1944: Packers beat New York Giants, 14-7, in NFL Championship
1961: Packers beat New York Giants, 37-0, in NFL Championship
1962: Packers beat New York Giants, 16-7, in NFL Championship
1965: Packers beat Cleveland Browns, 23-12, in NFL Championship
1967: Packers beat Kansas City Chiefs, 35-10, in Super Bowl I
1968: Packers beat Oakland Raiders, 33-14, in Super Bowl II
1997: Packers beat New England Patriots, 35-21, in Super Bowl XXXI
2011: Packers beat Pittsburgh Steelers, 31-25, in Super Bowl XLV

WASHINGTON, D.C., 1937 NFL Championship: Redskins 28, Chicago
(Credit: AP)

WASHINGTON, D.C., 1937
NFL Championship:
Redskins 28, Chicago Bears 21
In their first season in Washington, the Sammy Baugh-led Redskins won a virtual play-in game against the New York Giants on the last day of the regular season to earn a berth in the finals. They went on to defeat the Bears in front of 15,870 fans at Wrigley Field. It was the fifth different champion in five years for the NFL.
Titles since:

1942: Redskins beat Chicago Bears, 14-6, in NFL Championship
1983: Redskins beat Miami Dolphins, 27-17, in Super Bowl XVII
1988: Redskins beat Denver Broncos, 42-10, in Super Bowl XXII
1992: Redskins beat Buffalo Bills, 37-24, in Super Bowl XXVI

CLEVELAND, 1945 NFL Championship: Rams 15, Washington Redskins
(Credit: AP)

CLEVELAND, 1945
NFL Championship:
Rams 15, Washington Redskins 14
With the usually dominant Packers and Bears in the midst of a down year, the Cleveland Rams took advantage and won the Western Division with a 9-1 record. They took on veteran Sammy Baugh and the Redskins in the championship. The game started off with a safety when Baugh threw a pass that hit the goal post and bounced back in the end zone; at the time, the goal posts were still in the end zone, and rules dictated that play resulted in a safety. Redskins owner George Preston Marshall may have made the bigger mark, though, forcing a rule change to make plays like Baugh’s pass be ruled incomplete.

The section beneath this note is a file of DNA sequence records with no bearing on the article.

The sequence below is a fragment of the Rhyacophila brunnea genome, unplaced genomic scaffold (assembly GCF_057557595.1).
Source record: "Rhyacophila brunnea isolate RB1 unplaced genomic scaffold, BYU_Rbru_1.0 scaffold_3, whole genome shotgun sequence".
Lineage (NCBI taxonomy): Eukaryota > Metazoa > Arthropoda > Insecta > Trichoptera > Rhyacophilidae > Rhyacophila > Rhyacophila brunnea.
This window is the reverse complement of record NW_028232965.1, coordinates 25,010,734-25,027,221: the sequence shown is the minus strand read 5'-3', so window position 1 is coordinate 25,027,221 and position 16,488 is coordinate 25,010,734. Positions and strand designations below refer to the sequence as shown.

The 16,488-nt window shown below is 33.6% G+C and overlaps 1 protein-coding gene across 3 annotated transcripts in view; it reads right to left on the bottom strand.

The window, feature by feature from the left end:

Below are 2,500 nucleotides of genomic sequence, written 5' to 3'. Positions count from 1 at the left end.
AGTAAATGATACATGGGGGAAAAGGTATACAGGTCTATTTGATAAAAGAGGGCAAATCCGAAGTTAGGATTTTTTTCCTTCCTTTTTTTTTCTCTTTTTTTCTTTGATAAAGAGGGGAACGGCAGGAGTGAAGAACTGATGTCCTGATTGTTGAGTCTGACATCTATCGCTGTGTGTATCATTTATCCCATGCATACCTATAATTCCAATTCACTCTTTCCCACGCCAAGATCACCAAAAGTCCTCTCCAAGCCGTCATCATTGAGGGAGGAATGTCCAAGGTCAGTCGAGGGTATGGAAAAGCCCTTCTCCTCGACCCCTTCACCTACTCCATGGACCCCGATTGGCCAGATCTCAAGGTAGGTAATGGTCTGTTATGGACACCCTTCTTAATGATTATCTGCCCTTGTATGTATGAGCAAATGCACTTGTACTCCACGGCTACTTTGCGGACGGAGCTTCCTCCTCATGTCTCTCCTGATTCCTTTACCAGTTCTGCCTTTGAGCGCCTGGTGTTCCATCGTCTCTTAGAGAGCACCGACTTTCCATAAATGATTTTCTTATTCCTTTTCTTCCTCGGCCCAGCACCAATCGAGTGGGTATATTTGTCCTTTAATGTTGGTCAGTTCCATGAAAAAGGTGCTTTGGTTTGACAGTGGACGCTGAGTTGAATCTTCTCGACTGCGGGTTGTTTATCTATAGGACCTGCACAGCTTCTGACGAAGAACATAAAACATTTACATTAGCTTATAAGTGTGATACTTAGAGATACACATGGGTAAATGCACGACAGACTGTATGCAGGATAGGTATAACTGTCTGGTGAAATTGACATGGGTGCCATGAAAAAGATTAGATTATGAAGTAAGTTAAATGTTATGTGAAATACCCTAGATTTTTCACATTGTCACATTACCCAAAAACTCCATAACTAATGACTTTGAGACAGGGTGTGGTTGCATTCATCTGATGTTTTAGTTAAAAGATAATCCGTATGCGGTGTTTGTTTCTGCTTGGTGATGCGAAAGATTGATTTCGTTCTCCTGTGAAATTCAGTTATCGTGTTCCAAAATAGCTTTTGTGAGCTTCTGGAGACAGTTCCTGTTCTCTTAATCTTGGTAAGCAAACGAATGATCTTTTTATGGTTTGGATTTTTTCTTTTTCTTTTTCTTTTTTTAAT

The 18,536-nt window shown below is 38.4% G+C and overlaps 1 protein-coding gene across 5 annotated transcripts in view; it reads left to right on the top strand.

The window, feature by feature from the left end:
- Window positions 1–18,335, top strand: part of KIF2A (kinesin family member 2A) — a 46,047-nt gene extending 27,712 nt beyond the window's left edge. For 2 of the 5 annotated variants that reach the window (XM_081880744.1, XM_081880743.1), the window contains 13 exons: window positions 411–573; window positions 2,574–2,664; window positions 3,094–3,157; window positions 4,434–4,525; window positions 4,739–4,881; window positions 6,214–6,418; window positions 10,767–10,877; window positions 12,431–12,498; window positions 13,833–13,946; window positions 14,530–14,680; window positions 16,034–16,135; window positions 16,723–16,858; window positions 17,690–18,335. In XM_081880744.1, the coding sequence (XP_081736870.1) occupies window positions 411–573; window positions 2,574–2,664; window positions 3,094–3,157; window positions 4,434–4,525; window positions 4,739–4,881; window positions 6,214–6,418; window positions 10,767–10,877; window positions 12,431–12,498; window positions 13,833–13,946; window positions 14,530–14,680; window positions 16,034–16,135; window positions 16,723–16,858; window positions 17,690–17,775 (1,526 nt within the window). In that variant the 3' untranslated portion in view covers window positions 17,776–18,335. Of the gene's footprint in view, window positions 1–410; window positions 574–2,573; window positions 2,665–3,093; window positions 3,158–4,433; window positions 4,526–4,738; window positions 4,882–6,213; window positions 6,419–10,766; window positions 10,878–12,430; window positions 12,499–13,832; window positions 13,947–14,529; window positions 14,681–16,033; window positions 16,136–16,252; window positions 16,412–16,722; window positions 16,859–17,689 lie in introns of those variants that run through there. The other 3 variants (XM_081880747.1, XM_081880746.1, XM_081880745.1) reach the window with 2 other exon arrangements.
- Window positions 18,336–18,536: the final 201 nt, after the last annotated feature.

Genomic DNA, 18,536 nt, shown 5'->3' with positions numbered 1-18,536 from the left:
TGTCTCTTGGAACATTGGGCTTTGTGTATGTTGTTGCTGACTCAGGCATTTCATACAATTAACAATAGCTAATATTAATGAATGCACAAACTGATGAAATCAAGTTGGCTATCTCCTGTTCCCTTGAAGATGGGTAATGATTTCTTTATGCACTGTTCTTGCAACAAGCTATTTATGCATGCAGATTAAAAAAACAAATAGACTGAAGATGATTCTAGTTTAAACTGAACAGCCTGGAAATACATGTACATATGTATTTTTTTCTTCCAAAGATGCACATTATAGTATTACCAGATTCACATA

Titles since:

1950: Browns beat Los Angeles Rams, 30-28, in NFL Championship
1954: Browns beat Detroit Lions, 56-10, in NFL Championship
1955: Browns beat Los Angeles Rams, 38-14, in NFL Championship
1964: Browns beat Baltimore Colts, 27-0, in NFL Championship

PHILADELPHIA, 1948 NFL Championship: Eagles 7, Chicago Cardinals
(Credit: AP)

PHILADELPHIA, 1948
NFL Championship:
Eagles 7, Chicago Cardinals 0
he first NFL Championship game to be televised on television — by ABC — also wound up being the lowest scoring NFL Championship game in history. Philadelphia wound up on top in a blizzard at Shibe Park.
Titles since:

1949: Eagles beat Los Angeles Rams, 14-0, in NFL Championship
1960: Eagles beat Green Bay Packers, 17-13, in NFL Championship

LOS ANGELES, 1951 NFL Championship: Rams 24, Cleveland
(Credit: AP)

LOS ANGELES, 1951
NFL Championship:
Rams 24, Cleveland Browns 17
Playing in front of 57,522 fans at Los Angeles Memorial Coliseum, the Rams rebounded from back-to-back losses in the title game to beat the Browns, which replaced the Rams after they moved from Cleveland in 1945. The game was the first broadcast on both coasts, with the DuMont Network winning the rights for $75,000. Tom Fears scored the deciding touchdown in the fourth quarter, catching a pass from Norm Van Brocklin, and going 73 yards for the score.
Titles since:

1984: Raiders beat Washington Redskins, 38-9, in Super Bowl XVIII

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BALTIMORE, 1958 NFL Championship: Colts 23, New York
(Credit: AP)

BALTIMORE, 1958
NFL Championship:
Colts 23, New York Giants 17 (OT)
The first overtime game in Championship history was held at Yankee Stadium in front of 64,185 people and later coined “The Greatest Game Ever Played.” Receiver Raymond Berry, who caught a still-record 12 passes for 178 yards and a touchdown. The winning score was a 1-yard rush by Alan Ameche, capping off a 13-play, 80 yard drive.
Titles since:

1959: Colts beat New York Giants, 31-16, in NFL Championship
1971: Colts beat Dallas Cowboys, 16-13, in Super Bowl V
2001: Ravens beat New York Giants, 34-7, in Super Bowl XXXV

HOUSTON, 1961 AFL Championship: Oilers 24, Los Angeles
(Credit: Getty Images)

HOUSTON, 1961
AFL Championship:
Oilers 24, Los Angeles Chargers 16
Houston won the inaugural AFL title game. The season was played in 1960, but the championship game was held on New Year’s Day in 1961. George Blanda led the attack for Houston, throwing three touchdowns, including an 88-yard pass to Billy Cannon in the fourth. Blanda added a field goal and three extra points in the win.